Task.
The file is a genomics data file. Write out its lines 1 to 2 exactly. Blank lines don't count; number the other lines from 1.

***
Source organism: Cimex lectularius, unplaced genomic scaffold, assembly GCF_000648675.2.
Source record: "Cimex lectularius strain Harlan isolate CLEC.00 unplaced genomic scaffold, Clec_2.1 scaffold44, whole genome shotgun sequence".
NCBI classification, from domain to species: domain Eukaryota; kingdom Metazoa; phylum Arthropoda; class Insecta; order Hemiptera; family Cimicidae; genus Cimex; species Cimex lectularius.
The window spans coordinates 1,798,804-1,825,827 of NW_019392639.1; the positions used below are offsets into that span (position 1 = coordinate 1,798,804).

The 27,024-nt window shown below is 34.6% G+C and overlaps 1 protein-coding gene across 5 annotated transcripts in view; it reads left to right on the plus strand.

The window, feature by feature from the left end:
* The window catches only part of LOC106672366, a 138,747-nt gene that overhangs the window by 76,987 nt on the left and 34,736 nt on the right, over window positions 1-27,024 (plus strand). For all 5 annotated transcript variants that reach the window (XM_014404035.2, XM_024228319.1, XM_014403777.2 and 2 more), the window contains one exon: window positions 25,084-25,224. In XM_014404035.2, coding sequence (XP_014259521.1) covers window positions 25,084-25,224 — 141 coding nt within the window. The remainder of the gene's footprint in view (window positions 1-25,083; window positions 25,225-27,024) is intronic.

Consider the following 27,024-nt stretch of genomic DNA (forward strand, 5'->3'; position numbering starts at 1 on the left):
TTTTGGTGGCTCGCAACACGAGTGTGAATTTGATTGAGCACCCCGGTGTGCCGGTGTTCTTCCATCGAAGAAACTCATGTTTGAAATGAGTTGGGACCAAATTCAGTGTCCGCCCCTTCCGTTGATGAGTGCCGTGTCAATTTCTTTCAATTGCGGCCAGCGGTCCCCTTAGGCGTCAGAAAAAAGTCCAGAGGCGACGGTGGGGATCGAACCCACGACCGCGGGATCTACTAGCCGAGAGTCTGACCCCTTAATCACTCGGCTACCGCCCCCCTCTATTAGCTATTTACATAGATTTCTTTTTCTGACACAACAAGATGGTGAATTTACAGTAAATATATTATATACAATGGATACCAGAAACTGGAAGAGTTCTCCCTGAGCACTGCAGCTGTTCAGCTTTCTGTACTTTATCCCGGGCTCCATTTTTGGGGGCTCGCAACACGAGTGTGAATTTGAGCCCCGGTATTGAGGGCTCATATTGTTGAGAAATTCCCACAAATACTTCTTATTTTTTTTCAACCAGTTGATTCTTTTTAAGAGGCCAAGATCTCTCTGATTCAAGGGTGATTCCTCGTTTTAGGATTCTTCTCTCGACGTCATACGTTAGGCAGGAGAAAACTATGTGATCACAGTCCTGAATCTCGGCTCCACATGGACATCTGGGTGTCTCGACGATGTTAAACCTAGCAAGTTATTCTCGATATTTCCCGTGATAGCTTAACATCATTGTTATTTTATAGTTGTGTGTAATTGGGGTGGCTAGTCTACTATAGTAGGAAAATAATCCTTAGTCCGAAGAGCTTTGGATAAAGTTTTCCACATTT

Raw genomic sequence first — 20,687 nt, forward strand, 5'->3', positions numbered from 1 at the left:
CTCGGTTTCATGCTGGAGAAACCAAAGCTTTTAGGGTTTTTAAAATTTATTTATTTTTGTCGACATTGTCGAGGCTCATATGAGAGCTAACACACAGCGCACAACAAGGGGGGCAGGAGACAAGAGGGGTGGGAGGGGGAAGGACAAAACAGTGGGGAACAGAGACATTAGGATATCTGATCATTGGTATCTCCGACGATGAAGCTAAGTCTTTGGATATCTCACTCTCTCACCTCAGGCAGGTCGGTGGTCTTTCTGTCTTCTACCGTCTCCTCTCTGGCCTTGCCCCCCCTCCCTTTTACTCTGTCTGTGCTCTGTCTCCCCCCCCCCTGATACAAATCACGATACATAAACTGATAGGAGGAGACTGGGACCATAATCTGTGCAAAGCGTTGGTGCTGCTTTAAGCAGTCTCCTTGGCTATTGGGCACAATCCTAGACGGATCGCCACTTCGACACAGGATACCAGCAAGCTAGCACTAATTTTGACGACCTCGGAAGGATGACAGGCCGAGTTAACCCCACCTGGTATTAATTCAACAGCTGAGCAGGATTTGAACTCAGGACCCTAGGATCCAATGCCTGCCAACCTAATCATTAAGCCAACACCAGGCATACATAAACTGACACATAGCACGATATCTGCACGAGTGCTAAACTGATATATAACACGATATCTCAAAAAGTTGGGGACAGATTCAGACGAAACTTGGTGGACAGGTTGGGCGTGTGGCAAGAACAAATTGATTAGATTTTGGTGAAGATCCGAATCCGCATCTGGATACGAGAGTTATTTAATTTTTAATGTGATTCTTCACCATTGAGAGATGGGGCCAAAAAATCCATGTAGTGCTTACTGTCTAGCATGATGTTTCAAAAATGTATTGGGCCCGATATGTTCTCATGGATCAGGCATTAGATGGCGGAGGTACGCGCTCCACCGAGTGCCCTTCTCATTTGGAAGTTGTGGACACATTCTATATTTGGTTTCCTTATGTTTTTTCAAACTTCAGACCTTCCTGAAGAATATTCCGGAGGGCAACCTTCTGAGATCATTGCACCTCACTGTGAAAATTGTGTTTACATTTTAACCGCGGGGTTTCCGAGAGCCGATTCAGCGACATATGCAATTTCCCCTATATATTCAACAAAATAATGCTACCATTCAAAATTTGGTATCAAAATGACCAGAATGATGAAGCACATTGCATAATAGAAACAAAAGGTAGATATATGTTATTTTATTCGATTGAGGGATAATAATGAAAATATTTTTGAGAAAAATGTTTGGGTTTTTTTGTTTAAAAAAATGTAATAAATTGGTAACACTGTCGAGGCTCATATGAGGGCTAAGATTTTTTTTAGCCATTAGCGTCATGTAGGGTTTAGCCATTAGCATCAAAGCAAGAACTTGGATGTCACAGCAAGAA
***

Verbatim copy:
Source organism: Cimex lectularius, unplaced genomic scaffold, assembly GCF_000648675.2.
Source record: "Cimex lectularius strain Harlan isolate CLEC.00 unplaced genomic scaffold, Clec_2.1 scaffold44, whole genome shotgun sequence".